Always ask for credentials and investigate. If you are sure you’re dealing with a fraudster, call NeighborWorks or a law enforcement agency.

Housing Discrimination

In stressful times – and facing possible foreclosure certainly qualifies – it is most important to beware of those who try to take advantage of people.

Housing discrimination is illegal under federal law. Lenders and loan servicers can’t discriminate against borrowers, including when borrowers are in a difficult situation.

If your have faced discrimination when dealing with possible foreclosure, or any time, you should file a fair housing complaint through the Department of Housing and Urban Development or the Consumer Financial Protection Bureau.

This is important to protect yourself, and also to discourage discrimination against others.

Get Professional Help Exploring Options

Foreclosure is a stress-filled situation no homeowner wants any part of, but unexpected financial setbacks happen and it helps to know where to go for assistance.

Fortunately, there are many professional resources available for homeowners who find themselves in need of assistance. They include:

Public Housing Counselors provided by the US Department of Housing and Urban Development are equipped to assist with all housing-related situations, from buying a home, to renting, to foreclosure.

Lawyers can handle issues related to a foreclosure proceeding, but there will be fees involved.

Credit Counseling can be provided by nonprofit credit counselors, who are trained to help navigate situations involving credit card debt, medical debt and also homeownership.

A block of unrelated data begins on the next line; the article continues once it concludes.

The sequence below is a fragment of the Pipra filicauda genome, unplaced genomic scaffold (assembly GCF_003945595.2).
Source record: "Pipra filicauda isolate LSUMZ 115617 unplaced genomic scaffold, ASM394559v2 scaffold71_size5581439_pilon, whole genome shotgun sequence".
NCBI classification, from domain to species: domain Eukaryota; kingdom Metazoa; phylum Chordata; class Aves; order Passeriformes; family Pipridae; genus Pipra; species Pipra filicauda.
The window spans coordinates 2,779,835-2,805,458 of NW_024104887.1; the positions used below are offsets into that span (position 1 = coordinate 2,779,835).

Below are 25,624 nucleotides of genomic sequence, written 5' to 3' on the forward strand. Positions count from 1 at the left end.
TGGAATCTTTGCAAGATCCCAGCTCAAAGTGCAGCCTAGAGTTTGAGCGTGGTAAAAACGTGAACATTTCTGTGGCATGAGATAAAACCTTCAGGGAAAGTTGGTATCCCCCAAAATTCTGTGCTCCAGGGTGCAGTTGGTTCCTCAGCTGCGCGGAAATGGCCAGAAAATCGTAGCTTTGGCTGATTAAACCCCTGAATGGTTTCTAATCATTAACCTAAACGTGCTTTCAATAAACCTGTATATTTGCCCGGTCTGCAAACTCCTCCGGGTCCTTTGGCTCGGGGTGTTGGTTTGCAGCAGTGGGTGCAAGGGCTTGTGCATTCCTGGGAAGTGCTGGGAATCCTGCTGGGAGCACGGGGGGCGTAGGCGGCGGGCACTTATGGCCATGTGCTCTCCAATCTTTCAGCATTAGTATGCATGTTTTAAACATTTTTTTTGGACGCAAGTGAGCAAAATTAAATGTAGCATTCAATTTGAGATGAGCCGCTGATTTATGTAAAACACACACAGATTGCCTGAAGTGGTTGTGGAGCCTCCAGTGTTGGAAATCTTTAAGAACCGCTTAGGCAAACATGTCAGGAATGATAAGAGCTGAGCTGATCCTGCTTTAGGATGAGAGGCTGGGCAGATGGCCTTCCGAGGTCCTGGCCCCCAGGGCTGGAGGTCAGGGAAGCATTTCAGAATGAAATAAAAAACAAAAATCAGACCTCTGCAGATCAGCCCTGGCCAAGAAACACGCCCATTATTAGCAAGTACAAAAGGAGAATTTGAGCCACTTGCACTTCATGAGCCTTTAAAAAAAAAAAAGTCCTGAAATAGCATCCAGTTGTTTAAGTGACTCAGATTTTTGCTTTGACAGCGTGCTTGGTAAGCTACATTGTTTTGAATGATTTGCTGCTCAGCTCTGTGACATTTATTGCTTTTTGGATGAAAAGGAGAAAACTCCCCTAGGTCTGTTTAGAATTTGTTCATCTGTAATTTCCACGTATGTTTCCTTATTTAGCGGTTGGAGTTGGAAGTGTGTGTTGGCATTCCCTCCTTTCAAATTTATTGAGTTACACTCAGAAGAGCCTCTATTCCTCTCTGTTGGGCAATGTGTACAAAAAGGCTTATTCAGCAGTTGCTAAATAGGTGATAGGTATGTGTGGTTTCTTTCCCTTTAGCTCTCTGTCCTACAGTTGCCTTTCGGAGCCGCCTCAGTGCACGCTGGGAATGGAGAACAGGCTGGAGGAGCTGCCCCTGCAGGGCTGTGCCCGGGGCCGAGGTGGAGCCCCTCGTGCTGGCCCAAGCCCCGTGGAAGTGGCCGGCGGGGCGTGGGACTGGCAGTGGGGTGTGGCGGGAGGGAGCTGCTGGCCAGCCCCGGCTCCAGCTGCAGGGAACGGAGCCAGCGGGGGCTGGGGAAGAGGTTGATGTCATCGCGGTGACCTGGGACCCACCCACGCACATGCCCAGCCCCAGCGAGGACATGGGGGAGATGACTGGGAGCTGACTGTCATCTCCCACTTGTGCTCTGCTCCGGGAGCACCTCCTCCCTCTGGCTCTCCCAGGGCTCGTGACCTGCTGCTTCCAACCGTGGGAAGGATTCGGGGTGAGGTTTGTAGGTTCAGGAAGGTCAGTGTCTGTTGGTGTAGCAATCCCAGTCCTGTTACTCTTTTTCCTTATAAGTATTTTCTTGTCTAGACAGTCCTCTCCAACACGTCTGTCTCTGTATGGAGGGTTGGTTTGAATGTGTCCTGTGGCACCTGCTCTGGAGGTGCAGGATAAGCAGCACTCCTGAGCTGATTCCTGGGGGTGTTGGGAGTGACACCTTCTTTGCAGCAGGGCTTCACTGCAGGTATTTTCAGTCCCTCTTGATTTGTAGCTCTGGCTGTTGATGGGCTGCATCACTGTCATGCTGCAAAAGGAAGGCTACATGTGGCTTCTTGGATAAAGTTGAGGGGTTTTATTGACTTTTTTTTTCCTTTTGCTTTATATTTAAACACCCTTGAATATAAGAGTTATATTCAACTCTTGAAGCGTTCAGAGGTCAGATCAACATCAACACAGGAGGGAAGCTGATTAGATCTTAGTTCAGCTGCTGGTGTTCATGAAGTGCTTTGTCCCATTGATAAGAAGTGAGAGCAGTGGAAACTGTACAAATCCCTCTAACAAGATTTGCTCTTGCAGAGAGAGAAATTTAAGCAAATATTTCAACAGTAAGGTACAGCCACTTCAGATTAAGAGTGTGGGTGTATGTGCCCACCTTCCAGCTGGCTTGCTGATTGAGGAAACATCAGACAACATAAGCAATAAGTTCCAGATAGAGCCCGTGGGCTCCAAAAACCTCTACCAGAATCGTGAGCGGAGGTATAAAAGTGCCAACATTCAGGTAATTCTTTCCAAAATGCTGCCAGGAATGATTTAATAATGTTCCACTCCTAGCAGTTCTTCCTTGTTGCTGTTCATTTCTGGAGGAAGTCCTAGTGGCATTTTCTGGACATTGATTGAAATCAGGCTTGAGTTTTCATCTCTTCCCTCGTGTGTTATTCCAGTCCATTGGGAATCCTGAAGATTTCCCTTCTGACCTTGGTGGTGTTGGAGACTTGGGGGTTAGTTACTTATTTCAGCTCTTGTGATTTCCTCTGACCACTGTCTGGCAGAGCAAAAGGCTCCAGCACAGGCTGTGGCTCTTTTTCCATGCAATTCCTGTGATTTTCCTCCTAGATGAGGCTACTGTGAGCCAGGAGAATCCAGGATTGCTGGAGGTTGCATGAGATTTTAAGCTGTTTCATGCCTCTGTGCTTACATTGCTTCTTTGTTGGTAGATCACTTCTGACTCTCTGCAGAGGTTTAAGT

The first stop always should be your lender. They don’t want to foreclose on you. It costs them far more to foreclose a home than to work with the consumer on finding an affordable mortgage payment. Ask them for assistance and you will be surprised at how willing they are to keep you in the home.

If that doesn’t work, research the many programs offered by the Department of Housing and Urban Development, the federal agency that oversees housing issues in the United States.

Beyond that, consider a HUD-approved nonprofit credit counseling agency as another source of help for mortgage and housing counseling. They can look at your income and expenses and offer suggestions that could create enough room in your budget to make payments on your mortgage.

In short, there are ways to deal with foreclosure.

About The Author

Bill Fay

Bill “No Pay” Fay has lived a meager financial existence his entire life. He started writing/bragging about it in 2012, helping birth into existence as the site’s original “Frugal Man.” Prior to that, he spent more than 30 years covering the high finance world of college and professional sports for major publications, including the Associated Press, New York Times and Sports Illustrated. His interest in sports has waned some, but he is as passionate as ever about not reaching for his wallet. Bill can be reached at [email protected].